I'm not suggesting any sort of "Manchurian Candidate" level of brainwashing in any of this. Athletic team training does very much the same thing for it's practitioners, I suggest. How else explain why any reasonably intelligent person would deliberately position himself to violently collide with another during the course of an American football or rugby match, yet just as unthinkingly perform equally athletic maneuvers to avoid bruising physical contact outside that limited game parameter?

A less violent example can be found in two common household products, the disposable tissue and the cotton swab. I would venture to guess that 95+% of (US) Americans think of these two items by their most effectively marketed brand names, Kleenex and Q-Tips respectively. I know from personal experience that non-American english speakers (you know, the English?) don't make these linguistic associations and I believe that is because they aren't subject to the advertising campaigns that serve to create the necessary neural pathways to emplace this specific non-cognitive association in their brains. Since advertising is routinely targeted to specific audiences, I submit that this supports my belief that neural pathways can be deliberately channelled in people of any age to be receptive to the means chosen to do so.

What does any of this have to do with shooting, you ask? Let me describe a recent occasion of my experience by way of explanation.

I have had occasion to remark upon my friendship with Mike on these pages before. He and I have been friends for a dozen years now and we have taken many of the opportunities that have arisen over those years to discuss our thoughts on the ramifications stemming from the history and practice of a varied enforcement of the 2nd amendment to the US Constitution; you know, talked about guns and shooting. Not actually bragged, you understand. We're much too good of friends to casually allow such an opportunity for mockery to go by, so we're neither of us about to risk any such behavior as that. I can't honestly say that any of that keeps me in any way humble you understand, but I absolutely can take a joke and give at least as good as I get because of my friendship with Mike. I'm not claiming this makes me any nicer a guy or anything, just a better one.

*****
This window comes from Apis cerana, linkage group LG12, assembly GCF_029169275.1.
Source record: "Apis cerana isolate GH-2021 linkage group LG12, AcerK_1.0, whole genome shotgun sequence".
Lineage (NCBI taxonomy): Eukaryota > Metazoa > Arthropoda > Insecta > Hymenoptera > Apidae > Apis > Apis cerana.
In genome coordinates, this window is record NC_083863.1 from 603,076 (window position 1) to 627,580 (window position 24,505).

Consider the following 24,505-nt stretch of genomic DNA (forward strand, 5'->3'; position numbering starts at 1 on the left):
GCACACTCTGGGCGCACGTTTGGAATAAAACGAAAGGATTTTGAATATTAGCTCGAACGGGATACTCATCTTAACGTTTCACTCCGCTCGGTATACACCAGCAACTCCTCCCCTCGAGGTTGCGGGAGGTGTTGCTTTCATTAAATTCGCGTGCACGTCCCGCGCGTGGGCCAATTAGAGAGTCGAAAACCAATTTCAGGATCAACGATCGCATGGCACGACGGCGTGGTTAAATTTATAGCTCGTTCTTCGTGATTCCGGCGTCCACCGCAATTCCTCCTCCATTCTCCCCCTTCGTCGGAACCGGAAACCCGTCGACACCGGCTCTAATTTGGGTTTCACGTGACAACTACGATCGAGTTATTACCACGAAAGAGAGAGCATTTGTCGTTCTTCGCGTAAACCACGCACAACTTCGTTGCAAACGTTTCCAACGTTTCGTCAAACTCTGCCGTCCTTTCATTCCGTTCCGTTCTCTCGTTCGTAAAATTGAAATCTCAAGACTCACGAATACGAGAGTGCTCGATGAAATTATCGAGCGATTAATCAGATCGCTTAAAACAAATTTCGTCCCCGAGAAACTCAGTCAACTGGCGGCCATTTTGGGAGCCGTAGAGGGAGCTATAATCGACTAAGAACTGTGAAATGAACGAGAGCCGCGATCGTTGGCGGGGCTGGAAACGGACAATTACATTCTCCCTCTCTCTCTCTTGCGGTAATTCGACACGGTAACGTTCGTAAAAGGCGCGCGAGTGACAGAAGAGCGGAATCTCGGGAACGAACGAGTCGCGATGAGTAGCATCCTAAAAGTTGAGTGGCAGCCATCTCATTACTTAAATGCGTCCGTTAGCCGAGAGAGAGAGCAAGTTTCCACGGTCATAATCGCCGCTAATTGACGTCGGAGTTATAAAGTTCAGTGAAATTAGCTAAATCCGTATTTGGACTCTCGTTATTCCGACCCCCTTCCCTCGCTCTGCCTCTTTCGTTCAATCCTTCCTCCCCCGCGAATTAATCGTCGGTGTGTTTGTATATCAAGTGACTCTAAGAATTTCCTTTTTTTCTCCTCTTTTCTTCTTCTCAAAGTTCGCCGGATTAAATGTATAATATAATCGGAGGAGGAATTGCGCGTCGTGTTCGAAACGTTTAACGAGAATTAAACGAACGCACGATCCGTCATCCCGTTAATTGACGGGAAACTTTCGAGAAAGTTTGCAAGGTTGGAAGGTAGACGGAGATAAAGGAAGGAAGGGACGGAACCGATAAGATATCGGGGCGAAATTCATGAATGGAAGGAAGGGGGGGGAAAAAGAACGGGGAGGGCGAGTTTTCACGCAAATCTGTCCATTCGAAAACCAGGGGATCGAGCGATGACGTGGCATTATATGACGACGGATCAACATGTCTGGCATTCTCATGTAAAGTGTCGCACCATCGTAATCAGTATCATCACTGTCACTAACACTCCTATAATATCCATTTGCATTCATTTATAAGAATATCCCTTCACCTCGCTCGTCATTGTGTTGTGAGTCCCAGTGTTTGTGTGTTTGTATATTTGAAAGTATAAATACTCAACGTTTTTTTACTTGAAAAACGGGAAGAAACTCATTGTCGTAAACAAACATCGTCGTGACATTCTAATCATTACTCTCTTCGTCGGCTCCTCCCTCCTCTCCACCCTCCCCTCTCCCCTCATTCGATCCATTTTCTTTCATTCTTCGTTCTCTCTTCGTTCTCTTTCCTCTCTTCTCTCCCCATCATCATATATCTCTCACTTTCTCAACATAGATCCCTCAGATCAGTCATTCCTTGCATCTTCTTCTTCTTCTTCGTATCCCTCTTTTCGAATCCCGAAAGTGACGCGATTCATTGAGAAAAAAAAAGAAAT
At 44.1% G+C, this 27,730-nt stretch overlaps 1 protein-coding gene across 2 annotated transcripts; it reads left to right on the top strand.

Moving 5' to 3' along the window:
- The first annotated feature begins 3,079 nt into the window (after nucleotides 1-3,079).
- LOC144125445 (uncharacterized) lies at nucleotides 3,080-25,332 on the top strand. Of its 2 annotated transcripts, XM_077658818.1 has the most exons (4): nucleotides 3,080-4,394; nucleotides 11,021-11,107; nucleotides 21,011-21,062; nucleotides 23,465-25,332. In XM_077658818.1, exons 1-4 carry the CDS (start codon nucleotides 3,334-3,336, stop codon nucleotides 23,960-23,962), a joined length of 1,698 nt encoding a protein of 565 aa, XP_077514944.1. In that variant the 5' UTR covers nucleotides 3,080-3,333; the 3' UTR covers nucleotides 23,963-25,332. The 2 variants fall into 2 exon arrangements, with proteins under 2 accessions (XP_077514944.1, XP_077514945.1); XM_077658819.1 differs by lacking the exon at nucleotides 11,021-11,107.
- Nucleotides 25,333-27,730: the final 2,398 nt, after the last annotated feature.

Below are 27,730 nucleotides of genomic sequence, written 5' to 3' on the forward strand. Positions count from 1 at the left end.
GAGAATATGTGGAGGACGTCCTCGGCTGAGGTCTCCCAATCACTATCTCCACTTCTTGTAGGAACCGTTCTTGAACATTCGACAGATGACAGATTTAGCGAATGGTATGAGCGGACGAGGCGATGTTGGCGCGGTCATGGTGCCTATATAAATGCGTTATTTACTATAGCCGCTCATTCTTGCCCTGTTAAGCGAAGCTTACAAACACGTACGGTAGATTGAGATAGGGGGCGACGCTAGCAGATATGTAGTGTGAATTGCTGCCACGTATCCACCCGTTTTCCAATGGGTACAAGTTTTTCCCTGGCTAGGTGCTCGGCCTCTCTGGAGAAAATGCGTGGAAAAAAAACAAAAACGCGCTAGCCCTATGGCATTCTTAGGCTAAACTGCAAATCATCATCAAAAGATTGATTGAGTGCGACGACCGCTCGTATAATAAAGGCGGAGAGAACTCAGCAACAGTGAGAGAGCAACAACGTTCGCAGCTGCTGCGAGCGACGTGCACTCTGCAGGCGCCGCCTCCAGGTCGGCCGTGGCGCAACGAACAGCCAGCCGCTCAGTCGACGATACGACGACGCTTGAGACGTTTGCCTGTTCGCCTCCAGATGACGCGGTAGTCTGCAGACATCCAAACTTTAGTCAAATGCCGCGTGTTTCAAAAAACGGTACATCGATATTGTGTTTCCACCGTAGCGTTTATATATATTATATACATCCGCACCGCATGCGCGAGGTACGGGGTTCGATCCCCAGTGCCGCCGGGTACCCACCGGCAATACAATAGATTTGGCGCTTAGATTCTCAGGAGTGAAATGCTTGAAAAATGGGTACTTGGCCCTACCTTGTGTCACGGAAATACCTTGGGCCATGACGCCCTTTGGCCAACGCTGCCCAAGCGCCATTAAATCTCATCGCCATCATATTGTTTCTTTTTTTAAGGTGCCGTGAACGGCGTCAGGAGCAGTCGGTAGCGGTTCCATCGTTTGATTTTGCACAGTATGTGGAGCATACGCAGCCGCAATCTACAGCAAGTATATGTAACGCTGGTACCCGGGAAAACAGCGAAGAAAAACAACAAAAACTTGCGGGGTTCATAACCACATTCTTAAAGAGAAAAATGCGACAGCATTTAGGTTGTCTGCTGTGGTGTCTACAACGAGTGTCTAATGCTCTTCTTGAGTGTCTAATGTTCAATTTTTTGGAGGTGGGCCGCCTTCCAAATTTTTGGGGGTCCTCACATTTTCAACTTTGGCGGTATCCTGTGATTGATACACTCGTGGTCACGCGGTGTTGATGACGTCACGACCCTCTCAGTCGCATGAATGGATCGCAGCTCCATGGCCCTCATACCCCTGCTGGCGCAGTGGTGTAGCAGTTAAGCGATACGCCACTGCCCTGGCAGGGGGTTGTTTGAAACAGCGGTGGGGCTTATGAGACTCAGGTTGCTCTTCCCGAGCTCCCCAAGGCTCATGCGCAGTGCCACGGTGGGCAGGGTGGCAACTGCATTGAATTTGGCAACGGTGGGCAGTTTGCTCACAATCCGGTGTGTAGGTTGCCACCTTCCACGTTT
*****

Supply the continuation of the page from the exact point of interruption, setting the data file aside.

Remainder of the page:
In short, I know the man and he knows me.

Holiday and other commitments keeping us otherwise occupied, we settled on last Friday night to go to dinner and take in a movie we both wanted to see. As is my habit, I checked to see that all my normal pocket trash was present then transferred my carry gun from it's storage place to my pocket just before heading out the door.

Mike's reaction was to ask, "Do you really think that's necessary?" I could tell the question bothered him, but since he almost immediately followed it up by saying, "I hope you have all the required documents along as well", I condescendingly reassured him that was the case and out the door we went.

As I said, I could tell that the impulse to even ask such a question bothered Mike. It's not like he was unaware of the recent multiple murders of unarmed people that had occurred only the week before. And it's not like he and I hadn't had numerous conversations over the years regarding the general desirability of carrying a gun (consensus: it's a pain in the ass but a desperately necessary one on thankfully rare occasion), so to say that the assumptions underlying his question were more than a little shocking to us both is a large understatement.

I've had opportunity to mull this over since and I've come to a few tentative conclusions. One of which is that whatever measure of intellectual support firearms ownership and use may receive, there is almost certainly nothing like that same response at the unconscious level of thought; the level closest to the neural pathways that govern unthinking reaction to stimulus. Mike knows we are each responsible for our own welfare for at least the first few minutes of an attack and he knows I'm licensed to carry a gun. All that notwithstanding, he still responded to the stimulus generated by the neural pathway he acquired from somewhere to initially react negatively to my carrying a gun.